New York City Mayor Michael Bloomberg has spoken again, and this time it’s against Fedex Corporation (NYSE:FDX). According to Reuters, New York City filed a lawsuit against FedEx this week, charging the delivery services company with illegally delivering millions of contraband cigarettes to people’s homes. The lawsuit, filed in U.S. District Court in Manhattan, contends that FedEx created a “public nuisance” through its partnership with Shinnecock Smoke Shop — located in Southampton, New York — to ship untaxed cigarettes to residential homes. The city is seeking $52 million in fines and unpaid taxes, which breaks down into a $49.5 million fine, equaling $5,000 per shipment, along with a charge of $2.48 million for lost tax revenue.
The lawsuit reflects one of the last stands made by Michael Bloomberg’s administration, but even as the Mayor clears the way for New York City’s next incumbent, it is clear that he is not backing down in his vendetta against smoking. Reuters reports that Bloomberg’s nearly 10-year campaign has been credited with saving thousands of lives thanks to smoking bans put in place in various public and private areas, and now the policies in New York are serving as models for other cities.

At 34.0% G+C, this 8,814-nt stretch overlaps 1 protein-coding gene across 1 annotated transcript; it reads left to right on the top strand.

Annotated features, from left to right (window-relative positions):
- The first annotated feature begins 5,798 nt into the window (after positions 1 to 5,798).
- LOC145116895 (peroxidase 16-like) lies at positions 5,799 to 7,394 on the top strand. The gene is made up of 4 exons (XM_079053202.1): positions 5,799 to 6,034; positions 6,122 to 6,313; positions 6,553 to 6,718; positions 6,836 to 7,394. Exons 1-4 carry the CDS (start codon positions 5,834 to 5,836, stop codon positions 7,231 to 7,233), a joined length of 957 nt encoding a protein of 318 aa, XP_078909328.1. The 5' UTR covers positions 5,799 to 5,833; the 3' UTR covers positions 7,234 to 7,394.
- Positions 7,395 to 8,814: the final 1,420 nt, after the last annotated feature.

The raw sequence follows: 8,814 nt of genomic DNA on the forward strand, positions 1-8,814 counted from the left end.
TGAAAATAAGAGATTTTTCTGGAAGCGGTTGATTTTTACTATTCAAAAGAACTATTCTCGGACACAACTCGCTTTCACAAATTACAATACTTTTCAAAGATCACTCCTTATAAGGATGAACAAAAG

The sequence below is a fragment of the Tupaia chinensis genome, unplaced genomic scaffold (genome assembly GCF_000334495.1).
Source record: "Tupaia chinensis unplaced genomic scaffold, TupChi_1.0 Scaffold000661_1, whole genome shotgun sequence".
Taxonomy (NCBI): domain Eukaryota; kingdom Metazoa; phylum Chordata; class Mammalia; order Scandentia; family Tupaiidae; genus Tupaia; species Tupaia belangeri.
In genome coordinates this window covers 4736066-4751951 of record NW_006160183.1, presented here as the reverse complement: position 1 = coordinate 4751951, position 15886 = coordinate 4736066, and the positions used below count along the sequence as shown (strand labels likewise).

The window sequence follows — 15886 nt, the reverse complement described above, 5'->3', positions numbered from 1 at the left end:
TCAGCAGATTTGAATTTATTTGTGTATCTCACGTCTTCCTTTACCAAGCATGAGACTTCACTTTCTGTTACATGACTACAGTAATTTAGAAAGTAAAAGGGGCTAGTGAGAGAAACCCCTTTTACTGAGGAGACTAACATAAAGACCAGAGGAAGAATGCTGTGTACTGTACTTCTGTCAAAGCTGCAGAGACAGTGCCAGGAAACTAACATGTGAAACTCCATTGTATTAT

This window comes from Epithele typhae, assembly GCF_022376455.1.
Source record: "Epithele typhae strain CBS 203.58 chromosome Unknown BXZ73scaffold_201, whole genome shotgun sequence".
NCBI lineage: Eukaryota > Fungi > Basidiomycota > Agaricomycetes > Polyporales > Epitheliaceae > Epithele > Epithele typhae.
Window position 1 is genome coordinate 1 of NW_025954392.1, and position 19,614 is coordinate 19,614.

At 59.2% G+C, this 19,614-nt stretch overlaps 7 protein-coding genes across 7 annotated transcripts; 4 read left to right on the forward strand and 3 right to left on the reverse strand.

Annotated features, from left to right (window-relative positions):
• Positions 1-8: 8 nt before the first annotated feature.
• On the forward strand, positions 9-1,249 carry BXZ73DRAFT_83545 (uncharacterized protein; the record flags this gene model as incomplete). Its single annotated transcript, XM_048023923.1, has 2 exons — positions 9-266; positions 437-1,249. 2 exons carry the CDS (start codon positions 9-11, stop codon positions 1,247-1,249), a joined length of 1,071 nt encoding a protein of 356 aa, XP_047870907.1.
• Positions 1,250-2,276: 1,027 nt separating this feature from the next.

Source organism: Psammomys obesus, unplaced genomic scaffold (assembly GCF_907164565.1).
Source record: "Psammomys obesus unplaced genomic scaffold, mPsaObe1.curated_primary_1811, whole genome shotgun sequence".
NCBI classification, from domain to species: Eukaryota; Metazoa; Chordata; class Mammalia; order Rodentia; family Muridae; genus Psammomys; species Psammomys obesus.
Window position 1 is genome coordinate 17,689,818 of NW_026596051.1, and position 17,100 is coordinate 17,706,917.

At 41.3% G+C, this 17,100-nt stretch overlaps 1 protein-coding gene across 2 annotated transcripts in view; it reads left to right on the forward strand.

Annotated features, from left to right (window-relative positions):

But whether it is one of Bloomberg’s last acts or not, FedEx is potentially in hot water, especially because New York City alleges that that the company continued delivering contraband cigarettes despite a February 2006 agreement to stop such deliveries in the state. The city says that FedEx delivered about 55,000 cartons of cigarettes to city residents in 9,900 shipments from 2005 and 2012, depriving it of a $15 excise tax on each carton, and now it is up to FedEx to plead its case. According to Reuters, the Memphis, Tennessee-based company maintained in a statement this week, “Through its contracts with customers, FedEx prohibits the shipment of tobacco direct to consumers and believes the claims made by the city are overstated and not founded in law. FedEx intends to defend this case while continuing to work with authorities to stop prohibited tobacco shipments.”